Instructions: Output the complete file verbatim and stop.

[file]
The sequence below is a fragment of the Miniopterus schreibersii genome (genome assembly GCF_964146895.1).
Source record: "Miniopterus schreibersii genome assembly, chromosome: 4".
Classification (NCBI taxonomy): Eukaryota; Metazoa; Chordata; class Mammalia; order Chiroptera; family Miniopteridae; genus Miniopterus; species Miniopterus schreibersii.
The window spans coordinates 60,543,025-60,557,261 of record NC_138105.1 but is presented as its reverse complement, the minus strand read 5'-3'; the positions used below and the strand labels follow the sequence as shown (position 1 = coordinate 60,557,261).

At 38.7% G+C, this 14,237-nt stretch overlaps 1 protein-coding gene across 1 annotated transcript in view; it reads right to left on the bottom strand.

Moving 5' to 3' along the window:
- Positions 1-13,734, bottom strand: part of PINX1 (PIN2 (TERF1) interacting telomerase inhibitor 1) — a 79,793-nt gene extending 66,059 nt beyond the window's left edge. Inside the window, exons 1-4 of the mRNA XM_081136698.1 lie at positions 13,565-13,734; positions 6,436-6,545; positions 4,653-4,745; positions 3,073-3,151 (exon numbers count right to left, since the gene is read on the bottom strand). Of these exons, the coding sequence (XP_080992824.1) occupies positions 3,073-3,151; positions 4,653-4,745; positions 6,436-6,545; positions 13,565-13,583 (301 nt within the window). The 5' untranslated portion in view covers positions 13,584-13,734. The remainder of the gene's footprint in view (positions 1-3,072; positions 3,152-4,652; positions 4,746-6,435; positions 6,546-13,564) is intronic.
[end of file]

The sequence below is a fragment of the Miniopterus schreibersii genome (genome assembly GCF_964146895.1).
Source record: "Miniopterus schreibersii genome assembly, chromosome: 4".
Classification (NCBI taxonomy): Eukaryota; Metazoa; Chordata; class Mammalia; order Chiroptera; family Miniopteridae; genus Miniopterus; species Miniopterus schreibersii.
The window spans coordinates 60,543,025-60,557,261 of record NC_138105.1 but is presented as its reverse complement, the minus strand read 5'-3'; the positions used below and the strand labels follow the sequence as shown (position 1 = coordinate 60,557,261).

At 38.7% G+C, this 14,237-nt stretch overlaps 1 protein-coding gene across 1 annotated transcript in view; it reads right to left on the bottom strand.

Moving 5' to 3' along the window:
- Positions 1-13,734, bottom strand: part of PINX1 (PIN2 (TERF1) interacting telomerase inhibitor 1) — a 79,793-nt gene extending 66,059 nt beyond the window's left edge. Inside the window, exons 1-4 of the mRNA XM_081136698.1 lie at positions 13,565-13,734; positions 6,436-6,545; positions 4,653-4,745; positions 3,073-3,151 (exon numbers count right to left, since the gene is read on the bottom strand). Of these exons, the coding sequence (XP_080992824.1) occupies positions 3,073-3,151; positions 4,653-4,745; positions 6,436-6,545; positions 13,565-13,583 (301 nt within the window). The 5' untranslated portion in view covers positions 13,584-13,734. The remainder of the gene's footprint in view (positions 1-3,072; positions 3,152-4,652; positions 4,746-6,435; positions 6,546-13,564) is intronic.